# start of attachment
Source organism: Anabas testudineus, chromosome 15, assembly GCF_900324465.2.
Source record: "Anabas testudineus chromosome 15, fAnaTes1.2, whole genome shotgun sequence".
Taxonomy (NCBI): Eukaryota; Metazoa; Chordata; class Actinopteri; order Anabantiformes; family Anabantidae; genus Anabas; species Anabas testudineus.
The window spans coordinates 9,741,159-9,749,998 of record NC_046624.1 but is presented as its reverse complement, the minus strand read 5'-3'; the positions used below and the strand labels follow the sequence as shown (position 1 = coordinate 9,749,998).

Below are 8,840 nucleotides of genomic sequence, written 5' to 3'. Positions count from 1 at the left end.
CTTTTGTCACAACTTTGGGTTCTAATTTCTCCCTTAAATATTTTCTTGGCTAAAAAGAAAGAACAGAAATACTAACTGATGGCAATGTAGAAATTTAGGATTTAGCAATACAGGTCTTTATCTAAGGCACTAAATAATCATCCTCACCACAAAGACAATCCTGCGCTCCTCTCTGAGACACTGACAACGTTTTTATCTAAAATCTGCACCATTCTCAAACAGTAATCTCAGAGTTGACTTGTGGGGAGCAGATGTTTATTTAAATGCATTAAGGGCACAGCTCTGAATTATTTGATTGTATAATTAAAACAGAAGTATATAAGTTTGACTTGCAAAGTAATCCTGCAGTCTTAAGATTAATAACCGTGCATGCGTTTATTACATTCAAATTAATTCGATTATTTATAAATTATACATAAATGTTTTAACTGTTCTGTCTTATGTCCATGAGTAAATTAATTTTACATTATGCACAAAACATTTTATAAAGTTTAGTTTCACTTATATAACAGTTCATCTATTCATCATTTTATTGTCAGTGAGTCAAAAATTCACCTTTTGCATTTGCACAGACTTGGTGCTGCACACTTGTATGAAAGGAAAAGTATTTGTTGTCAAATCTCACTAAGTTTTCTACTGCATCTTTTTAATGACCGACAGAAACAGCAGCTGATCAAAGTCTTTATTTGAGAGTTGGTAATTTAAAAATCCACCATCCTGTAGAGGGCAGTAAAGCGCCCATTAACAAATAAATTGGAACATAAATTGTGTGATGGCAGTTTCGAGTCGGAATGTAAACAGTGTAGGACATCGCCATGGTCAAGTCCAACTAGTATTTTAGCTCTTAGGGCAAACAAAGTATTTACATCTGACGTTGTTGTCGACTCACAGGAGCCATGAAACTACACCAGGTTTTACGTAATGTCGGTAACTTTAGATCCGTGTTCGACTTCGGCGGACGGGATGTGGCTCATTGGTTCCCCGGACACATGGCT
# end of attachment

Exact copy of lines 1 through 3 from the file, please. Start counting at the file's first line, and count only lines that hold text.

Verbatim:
Source organism: Anabas testudineus, chromosome 15, assembly GCF_900324465.2.
Source record: "Anabas testudineus chromosome 15, fAnaTes1.2, whole genome shotgun sequence".
Taxonomy (NCBI): Eukaryota; Metazoa; Chordata; class Actinopteri; order Anabantiformes; family Anabantidae; genus Anabas; species Anabas testudineus.